When it comes to great Canadian riders the list starts and ends with Ross “Rollerball” Pederson. It’s that simple. Twenty-eight national titles over a 13-year span and three AMA Motocross podiums speak to his greatness. This past Saturday at Monster Energy Supercross in Toronto, the Legends and Heroes program, along with Canadian MX photographer Bill Petro, brought Pederson back to supercross for the first time in over a decade. Rightfully so, he was honored by the fans.
In the press box I caught up to Pederson to get his take on the day and find out what he’s been up to.
Racer X: It’s really cool that the Legends and Heroes and Bill Petro have gotten you here to Toronto. It’s your first supercross I guess in person for a while, maybe since the late ‘90s…
Ross Pederson: It’s really cool. Very professional here right now with what’s going on. The track with all the banners and Monster Energy displays, the Asterisk medic mobile, it’s like professional sports. Back when I was around it looked good, but it’s definitely [has] come leaps and bounds to now.
You got down on the track and got to see the jumps these guys are doing.
Wow, they sure look a lot bigger than when I was around. They’re unreal.
In your racing days, you banged bars with Jim Holley a thousand times. You just went on the Supercross Live show and reconnected with him. How was it? I understand from Jim that he hadn’t seen you for probably 15 years.
Yeah, it’s been great to see Jim. Jim and I raced and banged bars as you say. He came to my wedding, he was in my wedding party. He’s a super guy. It was good to visit him. It’s great to see a lot of the guys that I’m seeing here at the race, a lot of friends. It’s just awesome. My old mechanics, Dave Gowland [now team manager for Rockstar Energy Racing] and Marshall Plumb [of Dunlop] were here also. Blair Sharpless, another old mechanic of mine, we stopped at the fire hall last night and saw him. He’s a captain now. I haven’t seen them for 15-20 years. It’s been great.
Gowland and Marshall, both guys really started making a name for themselves while working for you as a mechanic. Now they’re powerful people in the industry.
They’ve done really well for themselves. They worked at it, as you have. You came from the grass roots and worked hard at it and it’s your livelihood now. I’m proud of Dave and Marshall for what they’ve done. Marshall’s won a few national championships down here.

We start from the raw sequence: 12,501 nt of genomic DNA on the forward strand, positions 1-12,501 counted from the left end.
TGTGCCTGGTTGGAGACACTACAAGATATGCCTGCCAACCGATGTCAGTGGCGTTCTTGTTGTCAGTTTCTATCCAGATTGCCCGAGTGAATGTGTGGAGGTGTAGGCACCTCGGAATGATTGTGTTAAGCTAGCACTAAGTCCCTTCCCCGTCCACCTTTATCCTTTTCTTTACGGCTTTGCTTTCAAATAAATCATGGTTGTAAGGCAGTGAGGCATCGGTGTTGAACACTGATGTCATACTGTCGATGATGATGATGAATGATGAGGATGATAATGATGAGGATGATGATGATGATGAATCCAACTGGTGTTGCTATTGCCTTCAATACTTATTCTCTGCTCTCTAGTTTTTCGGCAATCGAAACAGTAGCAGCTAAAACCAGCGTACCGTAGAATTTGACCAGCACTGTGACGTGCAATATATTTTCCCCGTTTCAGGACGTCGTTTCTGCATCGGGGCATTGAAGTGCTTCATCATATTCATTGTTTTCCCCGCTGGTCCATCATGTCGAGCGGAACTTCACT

So who was the better mechanic, Ross?
[Laughs] Now you’re putting me on the spot. You know what, between Dave, Marshall and Blair, they were all great mechanics. You know what was the best about them is they would put in 15, 16 hour days to make sure the bike was right. If I rode them, there was never a problem. We would spend hours and hours out at the track testing back then to make things better, and they were right there working as hard as I was.
Holley told me you met James Stewart, you met Chad Reed, and one of the things you said was, “These guys are small.”
It’s hard for me to believe that because back when we were around Ricky Johnson and Jeff Ward, Broc Glover, Mark Barnett … Wardy was stout, he was stocky. Jimmy was stout and stalky. All the guys were big, solid guys. I see the guys now … I met James today. I’ve seen him lots on TV but never live in person, and wow. He looks like a little jockey. He makes that motorcycle go fast, though!
It’s been a long time since you retired, but Legends and Heroes bringing you back to a Canadian supercross and you getting a nice ovation, it’s got to make you feel pretty good?
It does. It feels real good. I’ve got to thank a lot of people for making that happen like Bill Petro and Carl Bastedo for putting all the effort in to making this happen, and Alex down in the US for making that happen down there. You always need people. I would have never got to where I did if it wasn’t for all my mechanics and all their hard work. Everybody talks about how much I trained and how much I rode, but I had to have the guys behind me to do that, to keep the bikes running and finishing and working well. Those guys, my mechanics, they earned those championships as much as I did for sure.
This Rogers Centre was open less than three weeks when you raced a supercross here in 1989. What do you remember from that?
If I remember correctly it was a double-header. We came from the CNE grounds, which was the outdoor stadium, and then they had a huge turnout there. That was ’88, and then ’89 they entered the Sky Dome [now called Rogers Centre] and they did a double-header. I was riding for Suzuki, and Yamaha really wanted to win the event so they brought up a couple ringers named Damon Bradshaw and Mike LaRocco! I think I finished second both nights. Bradshaw won the first night, I finished second, LaRocco third. And then the second night LaRocco won, I finished second, and Bradshaw third.
At that point you were 27, 28 years old….
Twenty-eight. Damon was pretty young and he’d just started winning. He was a force to be reckoned with. Had no fear. And Mike was a young guy too that had a little more experience than Damon, I believe.
What’s going on with Ross Pederson these days?
Now I’m the oil patch. I’m working with a well service company named Calfrac and we do well stimulations. We take existing or new wells and we frac the zones, which stimulates the well so they produce more oil or gas. That’s what I’m doing now and I’m all over Saskatchewan and Alberta doing that.
I heard you got on a bike a while ago. When’s the last time you rode?
I ride a handful of times each year, just to go out and ride around with some buds for a few laps and get out. I enjoy that. When you’re working and in the full swing of being away from home so much—when I do get home I’m only home for a few days—so I get out once in a while, but not as much as I’d like to.